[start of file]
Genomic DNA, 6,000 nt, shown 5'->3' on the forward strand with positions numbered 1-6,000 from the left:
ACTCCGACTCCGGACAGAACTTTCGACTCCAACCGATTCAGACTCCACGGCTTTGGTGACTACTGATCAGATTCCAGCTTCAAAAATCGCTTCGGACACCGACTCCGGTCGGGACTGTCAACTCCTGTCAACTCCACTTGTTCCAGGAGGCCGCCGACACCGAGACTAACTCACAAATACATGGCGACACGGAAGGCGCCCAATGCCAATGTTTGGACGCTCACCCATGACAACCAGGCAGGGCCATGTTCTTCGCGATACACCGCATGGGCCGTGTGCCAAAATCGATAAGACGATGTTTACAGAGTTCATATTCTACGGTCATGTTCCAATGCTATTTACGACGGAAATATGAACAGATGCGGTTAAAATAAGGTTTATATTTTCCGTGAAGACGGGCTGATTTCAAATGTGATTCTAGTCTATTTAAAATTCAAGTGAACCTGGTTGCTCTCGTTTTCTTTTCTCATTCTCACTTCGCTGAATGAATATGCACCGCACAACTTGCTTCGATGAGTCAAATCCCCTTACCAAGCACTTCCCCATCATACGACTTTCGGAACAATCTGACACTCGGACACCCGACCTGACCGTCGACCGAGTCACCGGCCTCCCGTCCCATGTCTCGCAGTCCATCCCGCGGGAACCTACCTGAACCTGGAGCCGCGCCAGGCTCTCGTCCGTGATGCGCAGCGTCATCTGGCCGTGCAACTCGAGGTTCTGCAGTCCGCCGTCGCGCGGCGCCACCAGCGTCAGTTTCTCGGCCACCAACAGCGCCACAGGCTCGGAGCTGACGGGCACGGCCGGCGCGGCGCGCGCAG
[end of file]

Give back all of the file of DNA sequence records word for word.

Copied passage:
Genomic DNA, 6,000 nt, shown 5'->3' on the forward strand with positions numbered 1-6,000 from the left:
ACTCCGACTCCGGACAGAACTTTCGACTCCAACCGATTCAGACTCCACGGCTTTGGTGACTACTGATCAGATTCCAGCTTCAAAAATCGCTTCGGACACCGACTCCGGTCGGGACTGTCAACTCCTGTCAACTCCACTTGTTCCAGGAGGCCGCCGACACCGAGACTAACTCACAAATACATGGCGACACGGAAGGCGCCCAATGCCAATGTTTGGACGCTCACCCATGACAACCAGGCAGGGCCATGTTCTTCGCGATACACCGCATGGGCCGTGTGCCAAAATCGATAAGACGATGTTTACAGAGTTCATATTCTACGGTCATGTTCCAATGCTATTTACGACGGAAATATGAACAGATGCGGTTAAAATAAGGTTTATATTTTCCGTGAAGACGGGCTGATTTCAAATGTGATTCTAGTCTATTTAAAATTCAAGTGAACCTGGTTGCTCTCGTTTTCTTTTCTCATTCTCACTTCGCTGAATGAATATGCACCGCACAACTTGCTTCGATGAGTCAAATCCCCTTACCAAGCACTTCCCCATCATACGACTTTCGGAACAATCTGACACTCGGACACCCGACCTGACCGTCGACCGAGTCACCGGCCTCCCGTCCCATGTCTCGCAGTCCATCCCGCGGGAACCTACCTGAACCTGGAGCCGCGCCAGGCTCTCGTCCGTGATGCGCAGCGTCATCTGGCCGTGCAACTCGAGGTTCTGCAGTCCGCCGTCGCGCGGCGCCACCAGCGTCAGTTTCTCGGCCACCAACAGCGCCACAGGCTCGGAGCTGACGGGCACGGCCGGCGCGGCGCGCGCAG